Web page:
Posted by Drew | Report as abusive

IF Sarah the Pathological Liar runs for Steven’s senate and wins, the people of Alaska are dumber than I think. The woman doesn’t have the intelligence of someone who has a MA, much less, an intellect to write and understand legislation. A senator Palin, would be a slap to any thinking person, sorry. Lots of us have Palin’s intellect, but we don’t have the hubris to think we are senator or presidential material.

Posted by IslandGyal | Report as abusive

Vote out all incumbants you can!

Posted by jason | Report as abusive

I want freedom from religion. Freedom from religion is my spiritual belief.

Posted by Robert | Report as abusive

I am incredibly proud of Palin.

She is an honorable, authentic, incredible woman that’s been the victim of the press and media, while Obama was their poster boy.

The power of the press and media to build or destroy was never more evident than in the attempt to ruin Palin as compared to their promotion of Obama. The intensity of the Palin character assassination was matched by the gushing exhuberance in endorsing the Obama candidacy. In the Palin case the media quickly adopted a strategy of ridicule to capitalize on criticizing every aspect of her being. In the Obama case the media crafted a positive image from every angle: family, character, career, etc. Magazines, TV newspapers presented wildly flattering reports. Care was taken to minimize every Obama foible or defend against any negative perspective. Of course, since the hard core leftists have no honor, the achievement of their objective justified any action, any distortion, any ploy. America has seen the 21st century version of Masters of Deceit. It is tragic that the purveyors celebrate their shame.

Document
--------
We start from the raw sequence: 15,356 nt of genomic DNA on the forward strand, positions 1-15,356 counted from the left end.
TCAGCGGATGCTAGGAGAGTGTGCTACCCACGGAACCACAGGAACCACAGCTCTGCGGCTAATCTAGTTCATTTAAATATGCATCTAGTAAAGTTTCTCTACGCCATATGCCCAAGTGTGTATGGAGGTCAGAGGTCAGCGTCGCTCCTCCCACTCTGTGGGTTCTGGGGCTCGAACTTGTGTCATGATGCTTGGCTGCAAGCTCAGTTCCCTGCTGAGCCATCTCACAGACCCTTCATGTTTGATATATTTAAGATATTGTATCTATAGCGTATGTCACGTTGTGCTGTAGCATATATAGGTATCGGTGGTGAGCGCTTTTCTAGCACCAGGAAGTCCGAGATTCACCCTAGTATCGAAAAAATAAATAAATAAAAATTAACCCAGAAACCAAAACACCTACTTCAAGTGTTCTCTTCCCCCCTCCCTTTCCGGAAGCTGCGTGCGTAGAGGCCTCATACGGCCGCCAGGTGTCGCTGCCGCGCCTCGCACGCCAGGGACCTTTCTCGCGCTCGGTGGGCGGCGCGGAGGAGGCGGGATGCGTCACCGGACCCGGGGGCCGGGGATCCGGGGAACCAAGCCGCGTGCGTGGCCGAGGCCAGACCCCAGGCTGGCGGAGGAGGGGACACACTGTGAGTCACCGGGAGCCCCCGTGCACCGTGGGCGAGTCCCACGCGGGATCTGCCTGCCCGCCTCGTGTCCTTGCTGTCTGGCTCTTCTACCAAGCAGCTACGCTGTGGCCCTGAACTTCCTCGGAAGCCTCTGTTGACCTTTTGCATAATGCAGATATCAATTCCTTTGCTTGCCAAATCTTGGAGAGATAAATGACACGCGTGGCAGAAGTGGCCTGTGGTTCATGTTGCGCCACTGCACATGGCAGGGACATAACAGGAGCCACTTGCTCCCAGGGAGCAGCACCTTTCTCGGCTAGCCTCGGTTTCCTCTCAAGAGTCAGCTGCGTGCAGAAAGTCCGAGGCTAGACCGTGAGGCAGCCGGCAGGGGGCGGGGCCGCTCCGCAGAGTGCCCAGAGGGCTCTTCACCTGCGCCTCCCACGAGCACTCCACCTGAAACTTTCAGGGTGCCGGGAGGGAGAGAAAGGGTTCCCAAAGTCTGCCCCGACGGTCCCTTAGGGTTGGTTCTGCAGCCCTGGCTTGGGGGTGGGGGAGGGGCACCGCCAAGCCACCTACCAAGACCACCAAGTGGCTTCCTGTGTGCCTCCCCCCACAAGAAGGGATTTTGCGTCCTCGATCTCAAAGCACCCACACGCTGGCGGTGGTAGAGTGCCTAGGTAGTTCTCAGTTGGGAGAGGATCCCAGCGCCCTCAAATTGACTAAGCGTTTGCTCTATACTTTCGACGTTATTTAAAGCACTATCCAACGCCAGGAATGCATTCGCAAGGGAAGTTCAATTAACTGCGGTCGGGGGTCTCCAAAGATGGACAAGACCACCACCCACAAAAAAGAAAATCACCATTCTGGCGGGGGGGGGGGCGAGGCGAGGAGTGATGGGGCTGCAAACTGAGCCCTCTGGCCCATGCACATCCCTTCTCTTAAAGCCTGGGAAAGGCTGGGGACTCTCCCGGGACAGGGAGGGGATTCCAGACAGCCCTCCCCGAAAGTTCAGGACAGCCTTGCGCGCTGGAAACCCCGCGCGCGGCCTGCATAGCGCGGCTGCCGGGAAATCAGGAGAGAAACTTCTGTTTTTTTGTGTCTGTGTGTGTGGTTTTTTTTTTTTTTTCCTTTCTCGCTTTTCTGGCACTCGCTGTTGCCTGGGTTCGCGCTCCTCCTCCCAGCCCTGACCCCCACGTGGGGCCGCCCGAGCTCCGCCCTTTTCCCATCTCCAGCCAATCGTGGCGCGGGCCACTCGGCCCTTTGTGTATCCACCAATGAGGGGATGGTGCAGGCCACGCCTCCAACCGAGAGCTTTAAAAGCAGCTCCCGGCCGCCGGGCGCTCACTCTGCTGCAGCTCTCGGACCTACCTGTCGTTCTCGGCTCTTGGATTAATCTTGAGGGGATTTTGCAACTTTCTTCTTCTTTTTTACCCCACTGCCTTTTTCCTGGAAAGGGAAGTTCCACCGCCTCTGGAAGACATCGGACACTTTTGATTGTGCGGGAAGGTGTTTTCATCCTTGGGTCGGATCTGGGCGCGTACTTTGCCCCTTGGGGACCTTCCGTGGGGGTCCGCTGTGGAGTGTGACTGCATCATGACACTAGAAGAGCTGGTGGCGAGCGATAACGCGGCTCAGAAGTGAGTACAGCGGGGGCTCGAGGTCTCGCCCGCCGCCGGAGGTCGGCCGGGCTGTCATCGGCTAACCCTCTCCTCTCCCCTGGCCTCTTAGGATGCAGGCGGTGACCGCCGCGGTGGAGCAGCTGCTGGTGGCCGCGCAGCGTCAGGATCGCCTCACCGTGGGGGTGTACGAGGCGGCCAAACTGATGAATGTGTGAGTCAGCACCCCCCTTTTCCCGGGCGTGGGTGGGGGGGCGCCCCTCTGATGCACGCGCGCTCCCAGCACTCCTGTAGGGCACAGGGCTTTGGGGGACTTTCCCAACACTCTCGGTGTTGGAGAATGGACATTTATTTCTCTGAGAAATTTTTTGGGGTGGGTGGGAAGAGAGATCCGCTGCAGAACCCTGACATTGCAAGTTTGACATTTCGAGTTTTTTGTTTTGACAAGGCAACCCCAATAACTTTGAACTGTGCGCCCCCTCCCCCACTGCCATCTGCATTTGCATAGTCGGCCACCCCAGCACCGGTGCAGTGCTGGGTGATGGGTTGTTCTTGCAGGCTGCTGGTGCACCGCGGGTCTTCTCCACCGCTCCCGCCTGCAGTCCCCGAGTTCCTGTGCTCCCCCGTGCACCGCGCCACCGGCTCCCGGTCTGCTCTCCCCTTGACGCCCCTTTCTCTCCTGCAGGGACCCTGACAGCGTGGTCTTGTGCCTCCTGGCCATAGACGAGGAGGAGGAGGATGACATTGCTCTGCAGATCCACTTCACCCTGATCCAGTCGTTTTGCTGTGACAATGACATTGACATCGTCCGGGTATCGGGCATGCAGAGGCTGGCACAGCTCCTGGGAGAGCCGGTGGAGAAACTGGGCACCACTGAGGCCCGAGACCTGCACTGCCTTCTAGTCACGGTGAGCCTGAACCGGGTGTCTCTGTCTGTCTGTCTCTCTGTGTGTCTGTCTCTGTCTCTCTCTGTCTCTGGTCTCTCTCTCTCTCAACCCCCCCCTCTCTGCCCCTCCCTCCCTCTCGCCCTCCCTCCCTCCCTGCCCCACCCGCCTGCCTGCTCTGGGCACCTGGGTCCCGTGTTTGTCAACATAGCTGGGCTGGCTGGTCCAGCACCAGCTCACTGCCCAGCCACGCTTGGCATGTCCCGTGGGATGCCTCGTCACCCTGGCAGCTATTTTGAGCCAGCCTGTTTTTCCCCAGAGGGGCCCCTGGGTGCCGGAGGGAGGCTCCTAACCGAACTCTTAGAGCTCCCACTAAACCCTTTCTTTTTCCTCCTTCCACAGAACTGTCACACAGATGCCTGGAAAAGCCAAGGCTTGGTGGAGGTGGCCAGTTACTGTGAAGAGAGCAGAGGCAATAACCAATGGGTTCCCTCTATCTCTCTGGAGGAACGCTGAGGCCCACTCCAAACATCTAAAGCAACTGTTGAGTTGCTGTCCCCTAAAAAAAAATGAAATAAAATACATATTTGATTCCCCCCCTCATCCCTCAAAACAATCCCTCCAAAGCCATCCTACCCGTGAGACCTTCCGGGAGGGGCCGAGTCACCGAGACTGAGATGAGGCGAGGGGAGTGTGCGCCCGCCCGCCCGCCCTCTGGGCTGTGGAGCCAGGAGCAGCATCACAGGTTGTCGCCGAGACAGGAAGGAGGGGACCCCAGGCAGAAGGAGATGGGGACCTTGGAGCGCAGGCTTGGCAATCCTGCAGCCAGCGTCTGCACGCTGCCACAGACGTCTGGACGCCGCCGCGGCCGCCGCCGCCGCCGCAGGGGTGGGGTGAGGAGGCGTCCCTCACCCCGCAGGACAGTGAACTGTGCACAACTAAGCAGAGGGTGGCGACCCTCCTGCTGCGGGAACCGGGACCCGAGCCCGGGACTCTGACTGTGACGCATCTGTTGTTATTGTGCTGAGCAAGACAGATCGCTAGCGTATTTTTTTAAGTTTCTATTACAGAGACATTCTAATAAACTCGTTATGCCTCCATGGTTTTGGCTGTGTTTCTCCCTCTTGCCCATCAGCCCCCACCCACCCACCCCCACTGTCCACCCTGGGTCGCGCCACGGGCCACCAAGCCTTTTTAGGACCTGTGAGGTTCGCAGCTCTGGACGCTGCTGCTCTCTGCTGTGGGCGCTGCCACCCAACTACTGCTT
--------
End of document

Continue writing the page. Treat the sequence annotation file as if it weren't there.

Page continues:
Posted by Elena | Report as abusive

In order to avoid criticism you must say nothing, do nothing and be nothing… and folks…… SHE IS SOMETHING. Something that is very threatening and needs to be destroyed by the left.

Posted by Jill | Report as abusive